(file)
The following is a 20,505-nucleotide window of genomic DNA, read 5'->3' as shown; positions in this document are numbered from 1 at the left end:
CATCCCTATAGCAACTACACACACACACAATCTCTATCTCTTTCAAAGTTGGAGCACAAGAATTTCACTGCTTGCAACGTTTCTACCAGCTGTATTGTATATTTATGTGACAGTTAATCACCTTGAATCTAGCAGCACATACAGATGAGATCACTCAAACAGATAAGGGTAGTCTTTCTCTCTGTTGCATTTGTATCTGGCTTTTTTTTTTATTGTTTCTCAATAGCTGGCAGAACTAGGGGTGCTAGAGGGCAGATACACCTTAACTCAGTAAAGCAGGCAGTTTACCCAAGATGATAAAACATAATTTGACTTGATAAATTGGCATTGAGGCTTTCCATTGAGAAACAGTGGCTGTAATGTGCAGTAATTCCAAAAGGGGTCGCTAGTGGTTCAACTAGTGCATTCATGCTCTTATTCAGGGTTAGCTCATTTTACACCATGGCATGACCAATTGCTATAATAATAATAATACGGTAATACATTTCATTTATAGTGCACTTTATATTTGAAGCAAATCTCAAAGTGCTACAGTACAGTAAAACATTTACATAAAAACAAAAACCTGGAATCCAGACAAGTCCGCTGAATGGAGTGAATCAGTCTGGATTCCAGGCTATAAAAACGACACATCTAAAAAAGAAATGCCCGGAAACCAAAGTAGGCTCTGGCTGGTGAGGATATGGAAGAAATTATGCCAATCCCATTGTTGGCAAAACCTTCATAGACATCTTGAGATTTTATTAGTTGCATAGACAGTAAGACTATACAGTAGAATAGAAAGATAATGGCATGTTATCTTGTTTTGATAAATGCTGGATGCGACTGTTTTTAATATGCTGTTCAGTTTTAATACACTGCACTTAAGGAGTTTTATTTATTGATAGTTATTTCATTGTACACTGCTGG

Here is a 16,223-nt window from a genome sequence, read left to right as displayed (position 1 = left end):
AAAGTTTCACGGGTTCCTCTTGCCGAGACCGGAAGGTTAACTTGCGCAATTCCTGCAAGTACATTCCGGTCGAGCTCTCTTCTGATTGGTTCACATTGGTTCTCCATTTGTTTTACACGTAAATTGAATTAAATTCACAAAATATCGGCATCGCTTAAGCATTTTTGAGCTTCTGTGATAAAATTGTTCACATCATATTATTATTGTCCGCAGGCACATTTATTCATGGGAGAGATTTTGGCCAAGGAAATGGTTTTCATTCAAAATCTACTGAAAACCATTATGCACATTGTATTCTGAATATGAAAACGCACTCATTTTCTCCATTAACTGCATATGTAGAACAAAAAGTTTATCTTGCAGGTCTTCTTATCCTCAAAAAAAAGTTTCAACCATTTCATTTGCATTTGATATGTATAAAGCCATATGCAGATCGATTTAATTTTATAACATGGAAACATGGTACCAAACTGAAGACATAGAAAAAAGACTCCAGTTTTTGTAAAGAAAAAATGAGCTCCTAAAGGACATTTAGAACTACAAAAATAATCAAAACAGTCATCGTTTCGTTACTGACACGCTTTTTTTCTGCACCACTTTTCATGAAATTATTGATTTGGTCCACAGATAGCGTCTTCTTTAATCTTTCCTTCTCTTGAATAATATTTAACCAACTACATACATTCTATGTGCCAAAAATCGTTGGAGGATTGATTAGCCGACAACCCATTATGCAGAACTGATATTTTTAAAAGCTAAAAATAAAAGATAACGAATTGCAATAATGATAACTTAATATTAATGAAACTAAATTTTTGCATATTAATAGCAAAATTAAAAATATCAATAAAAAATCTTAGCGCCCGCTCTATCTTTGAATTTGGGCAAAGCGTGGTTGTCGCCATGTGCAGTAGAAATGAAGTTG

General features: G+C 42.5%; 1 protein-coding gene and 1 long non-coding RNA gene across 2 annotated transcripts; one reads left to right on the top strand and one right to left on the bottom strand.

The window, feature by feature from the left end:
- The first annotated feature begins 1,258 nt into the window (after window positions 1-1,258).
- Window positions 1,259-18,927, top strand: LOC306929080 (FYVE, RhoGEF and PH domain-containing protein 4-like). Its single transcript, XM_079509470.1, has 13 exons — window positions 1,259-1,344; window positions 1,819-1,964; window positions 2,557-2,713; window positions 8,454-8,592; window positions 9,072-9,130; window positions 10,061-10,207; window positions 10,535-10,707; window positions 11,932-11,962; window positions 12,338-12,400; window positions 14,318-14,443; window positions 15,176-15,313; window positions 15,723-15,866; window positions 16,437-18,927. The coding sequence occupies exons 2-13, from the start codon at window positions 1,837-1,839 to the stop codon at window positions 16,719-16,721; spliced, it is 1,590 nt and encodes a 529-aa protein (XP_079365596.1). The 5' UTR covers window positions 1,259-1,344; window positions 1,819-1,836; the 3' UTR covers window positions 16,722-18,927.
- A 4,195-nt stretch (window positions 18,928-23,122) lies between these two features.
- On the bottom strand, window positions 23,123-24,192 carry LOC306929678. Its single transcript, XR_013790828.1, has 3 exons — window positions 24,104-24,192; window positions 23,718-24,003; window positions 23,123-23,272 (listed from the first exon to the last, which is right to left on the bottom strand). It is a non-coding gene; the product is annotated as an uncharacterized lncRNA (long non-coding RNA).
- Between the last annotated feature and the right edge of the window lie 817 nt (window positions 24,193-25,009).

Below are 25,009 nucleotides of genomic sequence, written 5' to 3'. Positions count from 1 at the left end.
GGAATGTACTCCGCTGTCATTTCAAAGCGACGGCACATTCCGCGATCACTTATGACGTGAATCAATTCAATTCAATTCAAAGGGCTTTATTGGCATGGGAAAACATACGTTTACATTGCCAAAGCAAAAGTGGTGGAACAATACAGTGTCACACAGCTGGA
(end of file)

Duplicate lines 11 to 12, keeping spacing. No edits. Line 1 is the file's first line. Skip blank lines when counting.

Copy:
- Between the last annotated feature and the right edge of the window lie 817 nt (window positions 24,193-25,009).

Below are 25,009 nucleotides of genomic sequence, written 5' to 3'. Positions count from 1 at the left end.